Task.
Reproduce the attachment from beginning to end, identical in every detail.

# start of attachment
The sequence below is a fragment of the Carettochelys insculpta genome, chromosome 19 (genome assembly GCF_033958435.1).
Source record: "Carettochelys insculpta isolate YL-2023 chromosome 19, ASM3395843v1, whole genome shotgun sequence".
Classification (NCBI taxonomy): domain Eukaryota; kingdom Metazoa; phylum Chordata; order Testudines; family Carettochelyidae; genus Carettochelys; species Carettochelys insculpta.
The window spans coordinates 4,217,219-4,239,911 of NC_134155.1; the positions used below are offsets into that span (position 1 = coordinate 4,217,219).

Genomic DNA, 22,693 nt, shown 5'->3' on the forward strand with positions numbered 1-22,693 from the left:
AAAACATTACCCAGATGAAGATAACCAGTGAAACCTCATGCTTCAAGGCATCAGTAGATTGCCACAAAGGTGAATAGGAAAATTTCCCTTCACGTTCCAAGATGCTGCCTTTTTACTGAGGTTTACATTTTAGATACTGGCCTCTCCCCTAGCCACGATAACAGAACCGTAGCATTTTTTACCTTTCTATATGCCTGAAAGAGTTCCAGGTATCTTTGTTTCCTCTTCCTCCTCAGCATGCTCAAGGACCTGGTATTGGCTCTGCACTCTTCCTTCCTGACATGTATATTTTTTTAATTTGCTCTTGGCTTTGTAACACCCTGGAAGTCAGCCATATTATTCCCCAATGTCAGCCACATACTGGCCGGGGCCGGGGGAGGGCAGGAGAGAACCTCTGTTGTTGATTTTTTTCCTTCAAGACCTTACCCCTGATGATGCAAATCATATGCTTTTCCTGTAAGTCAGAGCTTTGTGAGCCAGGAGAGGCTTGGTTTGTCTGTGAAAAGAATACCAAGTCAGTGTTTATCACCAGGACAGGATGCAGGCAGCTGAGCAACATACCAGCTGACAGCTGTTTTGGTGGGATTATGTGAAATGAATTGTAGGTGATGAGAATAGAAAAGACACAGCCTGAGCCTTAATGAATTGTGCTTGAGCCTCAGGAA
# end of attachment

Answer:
The sequence below is a fragment of the Carettochelys insculpta genome, chromosome 19 (genome assembly GCF_033958435.1).
Source record: "Carettochelys insculpta isolate YL-2023 chromosome 19, ASM3395843v1, whole genome shotgun sequence".
Classification (NCBI taxonomy): domain Eukaryota; kingdom Metazoa; phylum Chordata; order Testudines; family Carettochelyidae; genus Carettochelys; species Carettochelys insculpta.
The window spans coordinates 4,217,219-4,239,911 of NC_134155.1; the positions used below are offsets into that span (position 1 = coordinate 4,217,219).

Genomic DNA, 22,693 nt, shown 5'->3' on the forward strand with positions numbered 1-22,693 from the left:
AAAACATTACCCAGATGAAGATAACCAGTGAAACCTCATGCTTCAAGGCATCAGTAGATTGCCACAAAGGTGAATAGGAAAATTTCCCTTCACGTTCCAAGATGCTGCCTTTTTACTGAGGTTTACATTTTAGATACTGGCCTCTCCCCTAGCCACGATAACAGAACCGTAGCATTTTTTACCTTTCTATATGCCTGAAAGAGTTCCAGGTATCTTTGTTTCCTCTTCCTCCTCAGCATGCTCAAGGACCTGGTATTGGCTCTGCACTCTTCCTTCCTGACATGTATATTTTTTTAATTTGCTCTTGGCTTTGTAACACCCTGGAAGTCAGCCATATTATTCCCCAATGTCAGCCACATACTGGCCGGGGCCGGGGGAGGGCAGGAGAGAACCTCTGTTGTTGATTTTTTTCCTTCAAGACCTTACCCCTGATGATGCAAATCATATGCTTTTCCTGTAAGTCAGAGCTTTGTGAGCCAGGAGAGGCTTGGTTTGTCTGTGAAAAGAATACCAAGTCAGTGTTTATCACCAGGACAGGATGCAGGCAGCTGAGCAACATACCAGCTGACAGCTGTTTTGGTGGGATTATGTGAAATGAATTGTAGGTGATGAGAATAGAAAAGACACAGCCTGAGCCTTAATGAATTGTGCTTGAGCCTCAGGAA